I was fortunate in that my first teacher was my mother z’l. Since she was vocationally a teacher, among many other things, she provided me with mentorship about mentorship itself. All children love to go to their parents’ work place, but seeing my mother in action was a particular treat. There were two things one immediately felt in her classroom. The first was the aspirations that she had for her students. Anyone who signed up for her classes knew that you were expected to achieve. It was clear that she would not settle for mediocrity and that no one else should either. Taking work seriously was a manifestation of being created in the image of G-d, a G-d which she would often mention to us, her children. But to her students, she didn’t have to mention Him. Saying things is often less educational than the creation of a reality. In her case, her clearly internalized reality was passed on to her students by a type of educational osmosis.


The other thing one felt in my mother’s classroom was her connectedness with her students. Though she exposed her students to the dignity of being human, she also knew when to laugh. Academic tension was mixed in with a light touch that most clearly conveyed her interest in the young people in front of her. As a result, bonds were created that often lasted for years after her students graduated.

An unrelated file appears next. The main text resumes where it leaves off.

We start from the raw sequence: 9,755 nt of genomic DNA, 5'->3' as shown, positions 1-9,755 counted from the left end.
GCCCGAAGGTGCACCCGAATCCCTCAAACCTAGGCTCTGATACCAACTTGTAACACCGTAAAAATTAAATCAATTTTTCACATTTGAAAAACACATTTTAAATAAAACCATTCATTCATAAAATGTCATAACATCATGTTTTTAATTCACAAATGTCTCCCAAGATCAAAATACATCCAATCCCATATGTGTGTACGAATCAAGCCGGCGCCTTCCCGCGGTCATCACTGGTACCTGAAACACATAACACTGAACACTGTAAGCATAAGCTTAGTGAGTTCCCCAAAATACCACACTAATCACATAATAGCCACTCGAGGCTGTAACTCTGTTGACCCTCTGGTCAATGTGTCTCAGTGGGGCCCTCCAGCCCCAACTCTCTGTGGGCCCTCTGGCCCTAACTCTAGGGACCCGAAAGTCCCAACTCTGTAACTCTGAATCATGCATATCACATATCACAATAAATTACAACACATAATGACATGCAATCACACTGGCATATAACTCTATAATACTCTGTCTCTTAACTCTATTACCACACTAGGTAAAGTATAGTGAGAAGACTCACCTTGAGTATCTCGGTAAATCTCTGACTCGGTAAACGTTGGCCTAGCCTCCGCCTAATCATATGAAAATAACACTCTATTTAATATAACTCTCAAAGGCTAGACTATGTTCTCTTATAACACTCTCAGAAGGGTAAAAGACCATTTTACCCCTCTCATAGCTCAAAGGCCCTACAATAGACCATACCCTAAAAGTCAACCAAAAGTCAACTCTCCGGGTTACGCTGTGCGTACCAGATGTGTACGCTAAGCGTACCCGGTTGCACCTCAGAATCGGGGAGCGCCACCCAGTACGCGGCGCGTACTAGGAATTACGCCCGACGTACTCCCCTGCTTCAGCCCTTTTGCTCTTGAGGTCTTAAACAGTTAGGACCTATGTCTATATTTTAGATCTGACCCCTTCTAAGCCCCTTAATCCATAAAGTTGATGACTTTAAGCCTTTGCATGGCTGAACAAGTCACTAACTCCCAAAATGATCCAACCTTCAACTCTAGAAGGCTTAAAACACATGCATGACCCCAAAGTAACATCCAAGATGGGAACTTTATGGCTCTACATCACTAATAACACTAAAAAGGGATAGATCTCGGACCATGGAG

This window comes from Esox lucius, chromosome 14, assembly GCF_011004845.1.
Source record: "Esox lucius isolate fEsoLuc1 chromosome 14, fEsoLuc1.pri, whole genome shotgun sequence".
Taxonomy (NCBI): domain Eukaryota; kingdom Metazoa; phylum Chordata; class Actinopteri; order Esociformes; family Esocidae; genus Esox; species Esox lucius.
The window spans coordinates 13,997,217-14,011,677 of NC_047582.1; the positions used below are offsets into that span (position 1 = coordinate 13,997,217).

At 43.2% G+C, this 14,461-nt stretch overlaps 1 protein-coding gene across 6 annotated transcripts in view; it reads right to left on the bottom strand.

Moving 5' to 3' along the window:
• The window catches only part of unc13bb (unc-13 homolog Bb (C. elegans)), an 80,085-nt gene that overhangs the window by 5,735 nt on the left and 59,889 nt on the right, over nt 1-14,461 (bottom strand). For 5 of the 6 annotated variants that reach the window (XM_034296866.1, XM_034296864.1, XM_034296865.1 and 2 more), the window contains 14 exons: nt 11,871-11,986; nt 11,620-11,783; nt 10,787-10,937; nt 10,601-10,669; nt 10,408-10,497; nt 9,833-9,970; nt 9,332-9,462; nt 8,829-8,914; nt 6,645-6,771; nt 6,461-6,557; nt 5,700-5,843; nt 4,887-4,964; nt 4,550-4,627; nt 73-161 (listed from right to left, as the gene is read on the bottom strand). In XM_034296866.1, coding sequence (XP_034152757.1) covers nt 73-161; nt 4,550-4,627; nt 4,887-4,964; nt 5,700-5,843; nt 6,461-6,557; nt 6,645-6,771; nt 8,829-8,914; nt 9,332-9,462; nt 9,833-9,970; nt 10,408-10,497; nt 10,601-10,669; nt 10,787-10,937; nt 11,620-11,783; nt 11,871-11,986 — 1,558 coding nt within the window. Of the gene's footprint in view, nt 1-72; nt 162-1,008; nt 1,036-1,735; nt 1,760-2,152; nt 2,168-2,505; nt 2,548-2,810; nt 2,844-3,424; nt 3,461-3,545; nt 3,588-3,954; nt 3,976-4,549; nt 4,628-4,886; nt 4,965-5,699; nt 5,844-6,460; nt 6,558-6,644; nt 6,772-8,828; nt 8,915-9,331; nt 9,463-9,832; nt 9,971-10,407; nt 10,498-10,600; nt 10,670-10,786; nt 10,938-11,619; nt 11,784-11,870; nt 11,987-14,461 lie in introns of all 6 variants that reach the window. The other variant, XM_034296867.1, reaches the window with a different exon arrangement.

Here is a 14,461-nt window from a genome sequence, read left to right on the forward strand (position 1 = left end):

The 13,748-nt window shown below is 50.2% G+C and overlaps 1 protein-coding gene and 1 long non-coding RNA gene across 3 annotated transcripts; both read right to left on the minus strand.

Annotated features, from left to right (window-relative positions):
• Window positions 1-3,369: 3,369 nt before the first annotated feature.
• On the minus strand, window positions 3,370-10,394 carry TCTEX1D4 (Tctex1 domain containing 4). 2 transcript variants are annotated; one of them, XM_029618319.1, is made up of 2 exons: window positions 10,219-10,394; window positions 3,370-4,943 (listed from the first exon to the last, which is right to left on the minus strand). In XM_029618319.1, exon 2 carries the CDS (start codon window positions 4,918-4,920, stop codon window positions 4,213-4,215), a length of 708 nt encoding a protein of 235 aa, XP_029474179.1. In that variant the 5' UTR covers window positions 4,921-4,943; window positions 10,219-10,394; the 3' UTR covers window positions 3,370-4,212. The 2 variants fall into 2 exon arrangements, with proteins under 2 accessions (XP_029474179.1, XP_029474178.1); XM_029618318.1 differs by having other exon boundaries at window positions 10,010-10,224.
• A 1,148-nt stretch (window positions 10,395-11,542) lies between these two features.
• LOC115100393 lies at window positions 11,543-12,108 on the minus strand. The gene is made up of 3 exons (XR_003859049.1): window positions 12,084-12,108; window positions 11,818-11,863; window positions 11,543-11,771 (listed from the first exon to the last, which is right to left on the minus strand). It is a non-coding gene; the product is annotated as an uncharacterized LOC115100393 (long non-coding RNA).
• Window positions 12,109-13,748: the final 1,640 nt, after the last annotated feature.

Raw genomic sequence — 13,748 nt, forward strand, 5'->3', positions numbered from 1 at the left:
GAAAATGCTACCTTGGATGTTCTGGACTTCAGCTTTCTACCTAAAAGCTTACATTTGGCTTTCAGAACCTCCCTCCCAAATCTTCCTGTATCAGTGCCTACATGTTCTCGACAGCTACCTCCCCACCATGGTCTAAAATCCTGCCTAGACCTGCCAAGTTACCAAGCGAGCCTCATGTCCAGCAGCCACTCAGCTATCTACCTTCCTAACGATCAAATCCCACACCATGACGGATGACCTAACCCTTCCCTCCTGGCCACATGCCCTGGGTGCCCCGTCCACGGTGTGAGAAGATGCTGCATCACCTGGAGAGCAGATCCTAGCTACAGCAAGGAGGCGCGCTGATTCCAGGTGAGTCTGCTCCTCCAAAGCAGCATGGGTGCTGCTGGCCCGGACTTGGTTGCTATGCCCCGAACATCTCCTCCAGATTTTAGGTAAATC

Contemporary educational thinker Parker Palmer makes the related observation:


One young woman told me she couldn't possibly describe her good teachers because they were all so different from each other, but she could easily describe her bad teachers because they were all the same.

I said, "What do you mean?" And she said, "With my bad teachers, their words float somewhere in front of their faces like the balloon speech in cartoons."

I thought this was an extraordinary image, and I said, "Do you mean that somehow with bad teaching, there is a disconnect between the stuff being taught and the self who is teaching it?" And she said, "Absolutely."

There is a distance, a coldness, a lack of community because in a secularized academy, we don't have the connective tissue of the sacred to hold this apparent fragmentation and chaos together….  But if you go deep, the way you go when you seek that which is sacred, you find …. the community that a good teacher evokes and invites students into, that somehow weaves and reweaves life together.


Palmer is right that it is awareness of the sacred that allows for mentorship. Whether the community is made up of two or thirty is not critical. Rather, critical is the sense that anyone created in the image of G-d is wholly worthwhile. Though time, ability and other limitations prevent us from doing everything we would like to do for them, we should never be limited by the sense that our charges are not important. Again Jewish tradition informs us that each individual is worthy of the creation of the entire world. At first glance, this seems to beextreme hyperbole. Perhaps it is so hard for us to really accept because the vast majority of people are so far from fulfilling their potential. But is that not because they weren’t inspired by their parents and teachers to believe in that potential?